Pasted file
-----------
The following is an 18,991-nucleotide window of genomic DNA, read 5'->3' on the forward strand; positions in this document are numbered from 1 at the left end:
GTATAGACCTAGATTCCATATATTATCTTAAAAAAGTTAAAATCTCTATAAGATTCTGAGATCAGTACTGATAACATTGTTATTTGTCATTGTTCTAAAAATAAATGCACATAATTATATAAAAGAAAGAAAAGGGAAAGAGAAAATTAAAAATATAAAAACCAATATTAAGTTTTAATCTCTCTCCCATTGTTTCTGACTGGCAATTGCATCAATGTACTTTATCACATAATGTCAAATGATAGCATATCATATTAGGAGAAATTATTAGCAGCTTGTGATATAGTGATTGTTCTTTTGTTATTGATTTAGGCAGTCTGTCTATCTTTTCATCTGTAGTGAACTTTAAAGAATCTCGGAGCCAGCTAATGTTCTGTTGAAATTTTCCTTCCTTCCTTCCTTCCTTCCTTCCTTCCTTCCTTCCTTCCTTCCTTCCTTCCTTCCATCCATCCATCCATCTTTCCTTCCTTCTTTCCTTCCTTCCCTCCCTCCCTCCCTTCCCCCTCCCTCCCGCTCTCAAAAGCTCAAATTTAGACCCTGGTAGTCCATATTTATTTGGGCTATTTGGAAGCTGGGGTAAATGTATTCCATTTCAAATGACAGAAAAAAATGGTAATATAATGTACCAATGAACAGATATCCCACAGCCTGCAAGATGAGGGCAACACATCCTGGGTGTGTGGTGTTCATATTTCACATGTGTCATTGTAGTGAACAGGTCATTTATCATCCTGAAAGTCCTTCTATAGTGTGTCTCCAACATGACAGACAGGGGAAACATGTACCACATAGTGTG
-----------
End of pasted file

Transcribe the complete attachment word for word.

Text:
The following is an 18,991-nucleotide window of genomic DNA, read 5'->3' on the forward strand; positions in this document are numbered from 1 at the left end:
GTATAGACCTAGATTCCATATATTATCTTAAAAAAGTTAAAATCTCTATAAGATTCTGAGATCAGTACTGATAACATTGTTATTTGTCATTGTTCTAAAAATAAATGCACATAATTATATAAAAGAAAGAAAAGGGAAAGAGAAAATTAAAAATATAAAAACCAATATTAAGTTTTAATCTCTCTCCCATTGTTTCTGACTGGCAATTGCATCAATGTACTTTATCACATAATGTCAAATGATAGCATATCATATTAGGAGAAATTATTAGCAGCTTGTGATATAGTGATTGTTCTTTTGTTATTGATTTAGGCAGTCTGTCTATCTTTTCATCTGTAGTGAACTTTAAAGAATCTCGGAGCCAGCTAATGTTCTGTTGAAATTTTCCTTCCTTCCTTCCTTCCTTCCTTCCTTCCTTCCTTCCTTCCTTCCTTCCTTCCTTCCATCCATCCATCCATCTTTCCTTCCTTCTTTCCTTCCTTCCCTCCCTCCCTCCCTTCCCCCTCCCTCCCGCTCTCAAAAGCTCAAATTTAGACCCTGGTAGTCCATATTTATTTGGGCTATTTGGAAGCTGGGGTAAATGTATTCCATTTCAAATGACAGAAAAAAATGGTAATATAATGTACCAATGAACAGATATCCCACAGCCTGCAAGATGAGGGCAACACATCCTGGGTGTGTGGTGTTCATATTTCACATGTGTCATTGTAGTGAACAGGTCATTTATCATCCTGAAAGTCCTTCTATAGTGTGTCTCCAACATGACAGACAGGGGAAACATGTACCACATAGTGTG